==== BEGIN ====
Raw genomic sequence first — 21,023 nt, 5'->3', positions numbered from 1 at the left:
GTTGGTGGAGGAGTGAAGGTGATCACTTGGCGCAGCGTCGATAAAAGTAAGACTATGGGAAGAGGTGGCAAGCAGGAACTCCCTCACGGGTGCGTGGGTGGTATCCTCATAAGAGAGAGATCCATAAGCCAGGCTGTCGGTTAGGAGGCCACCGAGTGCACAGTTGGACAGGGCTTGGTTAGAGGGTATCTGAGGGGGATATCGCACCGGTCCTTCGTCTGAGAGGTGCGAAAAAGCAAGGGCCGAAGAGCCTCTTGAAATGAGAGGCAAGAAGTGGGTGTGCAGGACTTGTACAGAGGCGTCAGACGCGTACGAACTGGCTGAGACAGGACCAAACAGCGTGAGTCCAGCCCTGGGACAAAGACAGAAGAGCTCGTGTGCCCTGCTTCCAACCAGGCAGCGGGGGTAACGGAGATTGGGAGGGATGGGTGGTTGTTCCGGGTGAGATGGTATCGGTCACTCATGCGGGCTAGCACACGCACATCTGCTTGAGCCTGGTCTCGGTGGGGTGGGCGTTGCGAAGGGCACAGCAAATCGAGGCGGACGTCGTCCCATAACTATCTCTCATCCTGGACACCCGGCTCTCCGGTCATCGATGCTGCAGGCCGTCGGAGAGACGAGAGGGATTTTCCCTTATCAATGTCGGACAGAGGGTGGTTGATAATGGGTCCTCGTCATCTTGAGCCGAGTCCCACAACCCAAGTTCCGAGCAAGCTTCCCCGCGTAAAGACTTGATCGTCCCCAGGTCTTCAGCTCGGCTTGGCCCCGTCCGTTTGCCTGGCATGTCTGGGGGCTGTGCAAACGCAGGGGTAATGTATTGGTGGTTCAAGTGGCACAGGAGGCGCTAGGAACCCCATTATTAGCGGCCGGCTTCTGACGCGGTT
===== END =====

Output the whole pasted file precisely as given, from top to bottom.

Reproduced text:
Raw genomic sequence first — 21,023 nt, 5'->3', positions numbered from 1 at the left:
GTTGGTGGAGGAGTGAAGGTGATCACTTGGCGCAGCGTCGATAAAAGTAAGACTATGGGAAGAGGTGGCAAGCAGGAACTCCCTCACGGGTGCGTGGGTGGTATCCTCATAAGAGAGAGATCCATAAGCCAGGCTGTCGGTTAGGAGGCCACCGAGTGCACAGTTGGACAGGGCTTGGTTAGAGGGTATCTGAGGGGGATATCGCACCGGTCCTTCGTCTGAGAGGTGCGAAAAAGCAAGGGCCGAAGAGCCTCTTGAAATGAGAGGCAAGAAGTGGGTGTGCAGGACTTGTACAGAGGCGTCAGACGCGTACGAACTGGCTGAGACAGGACCAAACAGCGTGAGTCCAGCCCTGGGACAAAGACAGAAGAGCTCGTGTGCCCTGCTTCCAACCAGGCAGCGGGGGTAACGGAGATTGGGAGGGATGGGTGGTTGTTCCGGGTGAGATGGTATCGGTCACTCATGCGGGCTAGCACACGCACATCTGCTTGAGCCTGGTCTCGGTGGGGTGGGCGTTGCGAAGGGCACAGCAAATCGAGGCGGACGTCGTCCCATAACTATCTCTCATCCTGGACACCCGGCTCTCCGGTCATCGATGCTGCAGGCCGTCGGAGAGACGAGAGGGATTTTCCCTTATCAATGTCGGACAGAGGGTGGTTGATAATGGGTCCTCGTCATCTTGAGCCGAGTCCCACAACCCAAGTTCCGAGCAAGCTTCCCCGCGTAAAGACTTGATCGTCCCCAGGTCTTCAGCTCGGCTTGGCCCCGTCCGTTTGCCTGGCATGTCTGGGGGCTGTGCAAACGCAGGGGTAATGTATTGGTGGTTCAAGTGGCACAGGAGGCGCTAGGAACCCCATTATTAGCGGCCGGCTTCTGACGCGGTT